Defensive back Drew Baldwin ’12 has been one of the football team’s most consistent players since his first season in the Blue and White, when he won the Charles Loftus Award as Yale’s most valuable freshman. Since then, Baldwin has been a constant fixture in the secondary and has become one of the team’s most experienced defensive players. His interception on Saturday against Georgetown helped the Bulldogs pull away from the Hoyas en route to a 37–27 victory. Baldwin sat down with the News to talk about the defense’s first forced turnover of the season, his role as a young secondary and his expectations for the defense as a whole.

Q: On Saturday, you recorded Yale’s first interception of the season. Could you talk about what happened on that play and how you were able to make the catch?

A: Honestly on that play, our line got a good push up front and we were just sitting back in the right coverage. The quarterback overthrew the man he was trying to hit with the pass and I was able to just step in and make the catch.

Q: It was your first pick since your sophomore season. How excited were you afterward?

A: I was really excited because getting an interception is really important for our team. We are always preaching, “Turn the other team over.” So it was just a really great feeling getting an interception.

Q: After making a big play like that, what is your mentality like?

A: Just excited. You celebrate right after the play with all your teammates. It’s a really good feeling, being able to get our offense on the field and our defense off the field.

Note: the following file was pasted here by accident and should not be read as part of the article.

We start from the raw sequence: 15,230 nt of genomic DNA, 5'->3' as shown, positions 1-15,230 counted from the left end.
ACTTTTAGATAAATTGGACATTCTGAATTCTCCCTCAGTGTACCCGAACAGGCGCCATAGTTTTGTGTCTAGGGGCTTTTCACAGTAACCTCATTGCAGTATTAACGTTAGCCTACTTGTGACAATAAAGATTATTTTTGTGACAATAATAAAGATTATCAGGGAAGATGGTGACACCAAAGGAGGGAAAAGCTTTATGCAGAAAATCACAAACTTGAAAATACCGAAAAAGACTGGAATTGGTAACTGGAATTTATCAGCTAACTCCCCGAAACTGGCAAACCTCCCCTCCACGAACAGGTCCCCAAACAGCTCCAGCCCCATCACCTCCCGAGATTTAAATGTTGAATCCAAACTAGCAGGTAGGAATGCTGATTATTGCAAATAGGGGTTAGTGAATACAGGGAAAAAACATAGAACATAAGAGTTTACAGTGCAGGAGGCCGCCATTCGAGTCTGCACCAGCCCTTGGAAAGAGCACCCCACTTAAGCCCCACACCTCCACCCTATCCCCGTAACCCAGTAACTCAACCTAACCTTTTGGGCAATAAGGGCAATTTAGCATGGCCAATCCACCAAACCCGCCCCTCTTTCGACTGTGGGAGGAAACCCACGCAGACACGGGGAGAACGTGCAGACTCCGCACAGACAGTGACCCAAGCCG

Q: That interception ended Georgetown’s second drive in the second half less than a minute after it started. How does a turnover like that affect the other team, especially the quarterback?

A: You can see the momentum shift a little bit. Like I said, an interception like that just gets everybody on the team excited. And when your team gets excited, the other team can see the momentum coming to us. That’s really important for us.

Q: Georgetown’s starting quarterback, Isaiah Kempf, seemed to be throwing a lot more often during the first half than he did in the previous two games. Did that throw the secondary off a little bit in the first half?

A: No. We knew he was going to throw the ball and [the Hoyas] were getting on the ball pretty quick. It was our first game and they were trying to use the fact that they already had two games to their advantage.

Q: What kind of adjustments did you guys make in the locker room during halftime that essentially stifled the Georgetown offense in the second half?

A: We were just trying to get everybody to calm down and to just play like we all know how to play, just flying around like we were doing the whole game. The adjustments we made really helped out during the second half as you can see.

Q: A lot of players talked about how coming out strong in the second half is a big goal for you guys this season. Do you think that you will be able to keep making those adjustments this season?